Jaundice in Babies: What You Need to Know

Jaundice in babies is a common condition that usually appears a few days after birth. It causes a yellowing of the skin and eyes due to an excess of bilirubin, a yellow pigment produced when red blood cells break down. Often mild, this condition usually goes away on its own, but it can sometimes signal an underlying health problem. Here’s what you need to know.

What is Jaundice?

Jaundice is the yellowing of a baby’s skin and eyes. It’s not a disease but a sign that there might be something affecting the baby’s liver or blood cells. Most of the time, it’s not serious, but sometimes it can point to other health issues.

Why Does it Happen?

Babies are born with extra red blood cells. As these cells break down, a substance called bilirubin is produced. Normally, the liver filters this out, but a newborn’s liver might not be mature enough to do this efficiently. When there’s too much bilirubin, the skin, and eyes can turn yellow.

Types of Jaundice

There are several types of jaundice that can affect a newborn. Let’s look at the most common ones.

Physiological Jaundice

This is the most common type, and it usually occurs 2 to 4 days after birth. It often goes away without treatment.

Breastfeeding Jaundice

According to some studies, babies who are breastfed can develop jaundice in the first week. This might be due to not getting enough milk.

Breast Milk Jaundice

This can happen in breastfed babies after the first week and last up to 12 weeks. It’s thought to be caused by substances in the breast milk that make it harder for the liver to process bilirubin.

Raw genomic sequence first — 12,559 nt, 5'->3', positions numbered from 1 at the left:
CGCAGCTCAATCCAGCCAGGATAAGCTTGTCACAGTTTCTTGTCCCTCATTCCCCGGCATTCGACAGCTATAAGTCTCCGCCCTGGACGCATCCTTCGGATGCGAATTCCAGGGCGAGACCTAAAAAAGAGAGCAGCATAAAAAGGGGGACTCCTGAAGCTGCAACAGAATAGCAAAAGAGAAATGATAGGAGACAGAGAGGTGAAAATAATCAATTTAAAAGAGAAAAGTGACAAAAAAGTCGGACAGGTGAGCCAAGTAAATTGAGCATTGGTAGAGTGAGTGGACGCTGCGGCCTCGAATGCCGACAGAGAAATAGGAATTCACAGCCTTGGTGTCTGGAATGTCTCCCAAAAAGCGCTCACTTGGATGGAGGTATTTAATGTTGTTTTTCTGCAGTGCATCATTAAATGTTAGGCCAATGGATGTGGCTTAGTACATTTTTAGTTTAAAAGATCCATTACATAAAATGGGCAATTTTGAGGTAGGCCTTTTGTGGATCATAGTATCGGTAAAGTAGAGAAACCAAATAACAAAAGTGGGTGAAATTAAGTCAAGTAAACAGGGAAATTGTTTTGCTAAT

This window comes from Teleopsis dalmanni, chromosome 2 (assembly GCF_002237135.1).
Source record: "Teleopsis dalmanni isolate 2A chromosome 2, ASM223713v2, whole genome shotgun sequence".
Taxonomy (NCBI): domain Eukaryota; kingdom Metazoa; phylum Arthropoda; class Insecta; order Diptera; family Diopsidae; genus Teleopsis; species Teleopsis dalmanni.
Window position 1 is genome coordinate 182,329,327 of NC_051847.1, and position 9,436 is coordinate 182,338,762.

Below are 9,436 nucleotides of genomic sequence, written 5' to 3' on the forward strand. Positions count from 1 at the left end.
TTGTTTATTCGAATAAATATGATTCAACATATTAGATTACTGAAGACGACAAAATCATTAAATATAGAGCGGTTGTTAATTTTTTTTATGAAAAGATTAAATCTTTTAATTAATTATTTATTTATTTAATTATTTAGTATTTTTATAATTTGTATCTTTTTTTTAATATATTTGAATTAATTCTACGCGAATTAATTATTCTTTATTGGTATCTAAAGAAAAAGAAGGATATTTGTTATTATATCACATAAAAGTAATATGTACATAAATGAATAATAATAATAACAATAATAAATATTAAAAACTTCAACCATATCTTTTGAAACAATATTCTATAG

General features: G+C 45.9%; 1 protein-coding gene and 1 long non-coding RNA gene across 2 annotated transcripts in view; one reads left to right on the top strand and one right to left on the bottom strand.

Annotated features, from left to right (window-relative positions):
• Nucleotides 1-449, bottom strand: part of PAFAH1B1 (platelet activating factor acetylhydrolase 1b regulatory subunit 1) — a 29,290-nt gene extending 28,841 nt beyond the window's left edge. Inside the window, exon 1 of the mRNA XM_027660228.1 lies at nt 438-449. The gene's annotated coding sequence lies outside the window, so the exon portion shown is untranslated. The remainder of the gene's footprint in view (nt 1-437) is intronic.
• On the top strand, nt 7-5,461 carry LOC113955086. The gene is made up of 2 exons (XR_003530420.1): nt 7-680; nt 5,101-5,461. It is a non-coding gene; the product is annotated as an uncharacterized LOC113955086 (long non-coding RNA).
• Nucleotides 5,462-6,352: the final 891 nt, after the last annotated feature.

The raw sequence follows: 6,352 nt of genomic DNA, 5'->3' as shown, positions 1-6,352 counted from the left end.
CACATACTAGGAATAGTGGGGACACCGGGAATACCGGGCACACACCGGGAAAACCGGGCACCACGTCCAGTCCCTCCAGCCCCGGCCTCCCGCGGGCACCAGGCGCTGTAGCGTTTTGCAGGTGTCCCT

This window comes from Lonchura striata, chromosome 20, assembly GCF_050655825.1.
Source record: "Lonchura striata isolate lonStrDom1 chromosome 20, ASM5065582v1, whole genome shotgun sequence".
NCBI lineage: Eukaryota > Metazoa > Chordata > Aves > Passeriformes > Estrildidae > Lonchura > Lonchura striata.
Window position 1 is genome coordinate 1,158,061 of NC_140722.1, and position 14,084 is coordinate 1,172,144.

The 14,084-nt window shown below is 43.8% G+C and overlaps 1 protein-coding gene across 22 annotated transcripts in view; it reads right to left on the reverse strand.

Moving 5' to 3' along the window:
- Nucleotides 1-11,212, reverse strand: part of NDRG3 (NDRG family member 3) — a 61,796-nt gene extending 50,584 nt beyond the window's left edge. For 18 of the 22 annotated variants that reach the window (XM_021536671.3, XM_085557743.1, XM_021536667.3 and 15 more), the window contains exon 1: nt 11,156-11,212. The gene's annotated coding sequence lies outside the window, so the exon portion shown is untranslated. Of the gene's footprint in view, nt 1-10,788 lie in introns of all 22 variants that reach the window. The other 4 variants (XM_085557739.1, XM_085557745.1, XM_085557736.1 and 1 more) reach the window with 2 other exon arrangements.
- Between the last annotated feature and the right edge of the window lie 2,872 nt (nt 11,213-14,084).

Hemolytic Jaundice

This type of jaundice happens when there’s a mismatch between the baby’s blood type and the mother’s. It can cause a rapid increase in bilirubin.

Symptoms and When to See a Doctor

The main sign of jaundice is a yellow tint to the skin and eyes. You might notice it in the face first, then spreading to the chest and stomach. The whites of the eyes may also turn yellow.

If you notice these signs, it’s good to talk to your baby’s doctor. Even though jaundice is often harmless, the doctor will want to make sure it’s not a sign of something more serious.


Most of the time, jaundice goes away on its own. But if it doesn’t, there are some treatments that can help.

Light Therapy

A common treatment is light therapy, where the baby is placed under special lights. This helps break down bilirubin.

Jaundice in Babies: What You Need to Know

Feeding More Often

If you’re breastfeeding, feeding more often can help. More feedings mean more bowel movements, which helps get rid of bilirubin.

Medical Treatments

In rare cases, medical treatments like a blood transfusion might be needed.

Jaundice in babies is common and usually, nothing to worry about. But knowing what to look for and when to see a doctor can make all the difference in ensuring your little one is healthy and happy.

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